Christopher Morley previews a weekend dedicated to the genius of the German composer.
Events celebrating Symphony Hall’s 21st anniversary move into a new phase this weekend with an extensive celebration of the music of Johann Sebastian Bach.
Though most of the performances will be given in Symphony Hall’s much older brother, Birmingham Town Hall, built less than a century after Bach’s death, one particularly special concert comes tomorrow night, when the Thomanerchor and the Leipzig Gewandhaus Orchestra perform the composer’s epic ‘St Matthew Passion’ in the birthday venue itself.
There are so many resonances here. The Gewandhaus Orchestra has claims to being the longest-established orchestra in the world (and Birmingham’s favourite adopted son, Felix Mendelssohn -- who gave the first performance of the ‘St Matthew Passion’ in “modern times” -- was one of its great conductors), and indeed gave Symphony Hall’s first complete cycle of Beethoven symphonies under Kurt Masur five months after the hall opened.
The Thomanerchor is, of course, the descendant of the choir Bach directed for the last 26 years of his life in Leipzig’s St Thomas’s Church, for which he composed new music every week of the liturgical year, and for whose well-being and discipline he made himself responsible.
Conducting this performance will be Bach’s most recent successor in the title of Cantor, Georg Christoph Biller, who sang bass solo in an unforgettable account of the ‘St Matthew Passion’ given in that very church by the Birmingham Bach Choir, Richard Butt conducting, in 1989, a few months before Leipzig became one of the epicentres of the movement which brought the Berlin Wall down at the end of that year.
That visit from the Birmingham Bach Choir to Leipzig was an important element in the cementing of the twin-city relationship between the two cities. Councillor Denis Martineau, ex-Lord Mayor of Birmingham, spoke most eloquently at an afternoon meeting between Bach Choir dignitaries, one of Leipzig’s mayors, and the Birmingham Post, and I still have the tie that mayor gave me as a memento of that special occasion!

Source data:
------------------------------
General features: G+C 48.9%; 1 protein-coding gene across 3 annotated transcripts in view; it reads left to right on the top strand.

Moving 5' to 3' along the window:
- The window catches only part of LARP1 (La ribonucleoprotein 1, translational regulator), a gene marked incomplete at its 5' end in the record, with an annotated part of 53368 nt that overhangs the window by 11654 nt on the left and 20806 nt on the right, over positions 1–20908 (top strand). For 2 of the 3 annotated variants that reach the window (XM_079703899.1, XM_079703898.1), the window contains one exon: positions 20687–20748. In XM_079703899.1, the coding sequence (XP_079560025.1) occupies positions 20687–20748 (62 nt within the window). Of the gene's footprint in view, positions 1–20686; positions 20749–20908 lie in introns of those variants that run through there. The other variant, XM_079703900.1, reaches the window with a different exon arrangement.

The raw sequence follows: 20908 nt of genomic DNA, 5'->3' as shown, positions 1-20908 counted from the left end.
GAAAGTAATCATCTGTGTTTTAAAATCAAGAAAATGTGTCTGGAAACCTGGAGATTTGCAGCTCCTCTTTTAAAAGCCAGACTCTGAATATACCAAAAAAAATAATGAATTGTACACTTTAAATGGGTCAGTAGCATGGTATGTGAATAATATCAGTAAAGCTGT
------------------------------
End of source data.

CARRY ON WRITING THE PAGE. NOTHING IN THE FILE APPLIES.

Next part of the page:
So the ‘St Matthew Passion’ moves to a date earlier in Lent, to be replaced in its traditional Good Friday slot by an opera so rooted in that reflective day, Wagner’s ‘Parsifal’, from St Petersburg’s Mariinsky Theatre conducted by Valery Gergiev. And the previous evening, Maundy Thursday, Ex Cathedra will perform the other great Bach Passion, the ‘St John’; both of these in Symphony Hall.
And it is Jeffrey Skidmore’s Ex Cathedra which begins our Bach weekend tonight at Birmingham Town Hall, when the choir’s Consort and continuo give four of Bach’s spectacularly demanding motets, interspersed with two cello suites, Andrew Skidmore the soloist.
Saturday brings a “Bach Discovery Day” at Birmingham Town Hall, when from 11am onwards there will be talks by guest speakers and live music, hoping to bring deeper insight into Bach’s mind, music, and the world for which it was written.
Then the hall will be cleared in time for a mouthwatering concert from the period-instrument Orchestra of the Age of Enlightenment, entitled “Best-Loved Bach from the OAE”, and for once I can’t quarrel with that.
Laurence Cummings directs a programme topped and tailed by the glorious, trumpet-blazing third and fourth orchestral suites, Matthew Truscott is soloist in the joyous E major Violin Concerto, and is joined by flautist Lisa Beznosiuk and an as yet un-named harpsichordist for the solo trio in Bach’s spectacular ‘Brandenburg Concerto no.5’
This weekend BachFest was to have ended with a return visit to Birmingham Town Hall of the compelling Canadian pianist Angela Hewitt, whose well-phrased, pearly tones have affirmed the legitimacy of Bach on a modern piano, in her case her beloved Fazioli instrument (on which she recently played the ‘Goldberg Variations’ at the Town Hall to unforgettable effect).
Unfortunately indisposition has forced Ms Hewitt to cancel, though she hopes to return to Birmingham very soon. Something to look forward to.
* Details of all Symphony Hall and Birmingham Town Hall concerts on www.thsh.co.uk